Mo Money Mortality: Cost and Value in the PICU*

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In 1997, Christopher Wallace, better known as “The Notorious B.I.G.,” released the single “Mo Money Mo Problems.” The chorus of this popular song includes the line, “I don’t know what they want from me, it’s like the more money we come across, the more problems we see” (1). Today’s physicians likely feel similar. As treatments and technology have rapidly proliferated leading to remarkable capabilities, the problems that arise from excess medical care have begun to take center stage in national discussions related to quality and safety (2). In addition, despite being surrounded by daily messages that healthcare is too costly, information about the cost of the services physicians provide is not readily available and the vast majority do not know how they compare to their peers (3–5).
Nearly 2 decades ago, investigators reported in a single-center study that pediatric critical care patients had superior short-term and long-term survival when compared with adult patients, though hospital costs were similar. We might infer from this that pediatric critical care delivers better quality medicine for the same cost, or higher healthcare value (6). However, the relationship between risk-adjusted mortality and cost specifically in PICUs has not been examined. To evaluate this relationship, Gupta and Rettiganti (7), in this issue of Pediatric Critical Care Medicine, conducted a post hoc analysis of a large multicenter, administrative database, The Pediatric Health Information Systems, which includes billing data, discharge data, and patient demographics. Using this database, the authors examined the estimated costs and risk-adjusted mortality of common PICU admission indications for nearly 1 million patients across 47 different hospitals. They demonstrated significant variation in costs per case between hospitals; the differences were nearly two-fold, with median cost per patient of $42,181 at low-cost hospitals and $82,588 at high-cost hospitals, despite these hospitals having similar risk-adjusted mortality. Furthermore, by comparing the three highest performing hospitals (i.e., lowest cost and lowest risk-adjusted mortality) versus the four lowest performing hospitals (i.e., highest cost and highest risk-adjusted mortality), the increase in mortality in the low-performance hospitals remained despite propensity matching for patient and center characteristics.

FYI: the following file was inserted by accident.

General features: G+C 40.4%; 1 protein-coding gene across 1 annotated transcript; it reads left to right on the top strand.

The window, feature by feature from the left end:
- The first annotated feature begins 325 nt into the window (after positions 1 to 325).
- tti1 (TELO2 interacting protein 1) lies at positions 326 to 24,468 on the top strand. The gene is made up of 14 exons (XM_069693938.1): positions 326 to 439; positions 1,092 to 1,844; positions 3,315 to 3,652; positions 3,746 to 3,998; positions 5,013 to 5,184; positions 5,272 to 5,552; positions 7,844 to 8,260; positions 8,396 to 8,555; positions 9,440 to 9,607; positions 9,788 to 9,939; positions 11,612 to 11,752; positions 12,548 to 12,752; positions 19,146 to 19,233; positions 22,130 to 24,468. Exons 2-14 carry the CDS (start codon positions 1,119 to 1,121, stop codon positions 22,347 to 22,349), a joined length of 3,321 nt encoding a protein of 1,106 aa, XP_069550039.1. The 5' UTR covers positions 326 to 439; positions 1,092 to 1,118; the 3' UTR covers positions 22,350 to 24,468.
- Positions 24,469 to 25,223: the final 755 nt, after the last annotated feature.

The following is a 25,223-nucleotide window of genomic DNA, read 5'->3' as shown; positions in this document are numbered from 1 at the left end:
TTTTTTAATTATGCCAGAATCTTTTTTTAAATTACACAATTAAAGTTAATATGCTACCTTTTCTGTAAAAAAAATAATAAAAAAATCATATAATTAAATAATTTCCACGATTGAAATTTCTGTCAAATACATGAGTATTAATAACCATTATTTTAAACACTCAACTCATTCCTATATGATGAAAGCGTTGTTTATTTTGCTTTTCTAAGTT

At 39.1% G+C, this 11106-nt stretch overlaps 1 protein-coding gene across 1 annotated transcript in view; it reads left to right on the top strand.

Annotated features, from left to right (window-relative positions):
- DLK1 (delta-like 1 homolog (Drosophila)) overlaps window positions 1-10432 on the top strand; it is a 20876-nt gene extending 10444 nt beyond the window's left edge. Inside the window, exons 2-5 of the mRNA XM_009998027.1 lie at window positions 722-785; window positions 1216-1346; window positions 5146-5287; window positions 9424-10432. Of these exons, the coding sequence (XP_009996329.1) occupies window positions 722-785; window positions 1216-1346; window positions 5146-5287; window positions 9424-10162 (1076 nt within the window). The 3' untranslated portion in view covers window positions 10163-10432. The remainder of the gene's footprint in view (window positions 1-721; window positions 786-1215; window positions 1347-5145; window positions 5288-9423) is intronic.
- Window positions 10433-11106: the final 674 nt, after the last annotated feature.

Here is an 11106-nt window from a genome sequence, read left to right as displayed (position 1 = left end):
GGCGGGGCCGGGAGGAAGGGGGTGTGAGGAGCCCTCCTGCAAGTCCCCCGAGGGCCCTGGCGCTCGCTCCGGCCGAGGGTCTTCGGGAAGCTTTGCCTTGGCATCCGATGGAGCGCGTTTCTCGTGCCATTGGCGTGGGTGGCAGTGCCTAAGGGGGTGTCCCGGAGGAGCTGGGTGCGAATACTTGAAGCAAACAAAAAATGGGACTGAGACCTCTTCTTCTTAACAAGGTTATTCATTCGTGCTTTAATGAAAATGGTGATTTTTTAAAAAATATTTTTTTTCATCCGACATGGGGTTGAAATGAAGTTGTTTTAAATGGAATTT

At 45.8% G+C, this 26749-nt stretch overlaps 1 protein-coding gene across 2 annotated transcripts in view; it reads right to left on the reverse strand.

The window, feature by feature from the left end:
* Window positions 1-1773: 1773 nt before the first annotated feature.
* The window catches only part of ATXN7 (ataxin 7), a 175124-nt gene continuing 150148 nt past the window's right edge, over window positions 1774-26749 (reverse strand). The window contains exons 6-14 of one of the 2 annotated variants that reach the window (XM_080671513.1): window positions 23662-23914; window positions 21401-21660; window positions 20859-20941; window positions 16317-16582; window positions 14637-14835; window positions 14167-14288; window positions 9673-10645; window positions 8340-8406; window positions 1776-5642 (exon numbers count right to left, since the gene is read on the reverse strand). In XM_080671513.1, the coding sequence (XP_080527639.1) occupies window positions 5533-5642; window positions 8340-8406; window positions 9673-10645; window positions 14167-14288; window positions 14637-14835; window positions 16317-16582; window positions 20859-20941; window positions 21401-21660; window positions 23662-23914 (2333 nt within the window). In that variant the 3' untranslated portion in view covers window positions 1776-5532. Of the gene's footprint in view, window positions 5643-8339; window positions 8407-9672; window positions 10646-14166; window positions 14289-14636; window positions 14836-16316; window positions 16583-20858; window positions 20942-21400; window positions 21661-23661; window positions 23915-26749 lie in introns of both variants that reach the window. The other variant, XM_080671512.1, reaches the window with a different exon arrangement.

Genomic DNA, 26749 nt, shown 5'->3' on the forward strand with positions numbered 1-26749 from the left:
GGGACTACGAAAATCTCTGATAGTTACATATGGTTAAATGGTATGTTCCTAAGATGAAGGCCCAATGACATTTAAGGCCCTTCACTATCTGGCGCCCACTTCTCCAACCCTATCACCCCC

How can the findings of this study be best understood? Before moving forward, one must have a basic understanding around hospital accounting (Table 1) (8). Hospital costs include both the direct and indirect costs of providing care for a patient. Direct costs are those costs clearly and directly associated with an activity or service for a patient. The indirect costs, sometimes called the “overhead costs,” are those costs incurred by the hospital that are not directly involved in providing a service for a patient. Importantly, costs differ from hospital charges, which are the hospital’s list prices for their services—the numbers that show up on an itemized bill. To further complicate the situation, neither charges nor costs are what a hospital usually receives as reimbursement for services rendered. Rather reimbursement is often a negotiated per diem amount, diagnosis-related group–based payment, or negotiated percent of charges, which differ by payer. The study by Gupta and Rettiganti (7) estimated total hospital costs (direct plus indirect costs) by using hospital and department specific cost-to-charge ratios that were then adjusted for regional differences and indexed to 2010 dollars. The use of estimated costs is superior to charge data as charges significantly overestimate the actual cost of care, both in terms of the hospital’s costs to deliver the services and the cost to the payer for these services (reimbursement).
Although a basic understanding of hospital financing is relevant to this discussion, for clinicians, the most important term to understand is “healthcare value.

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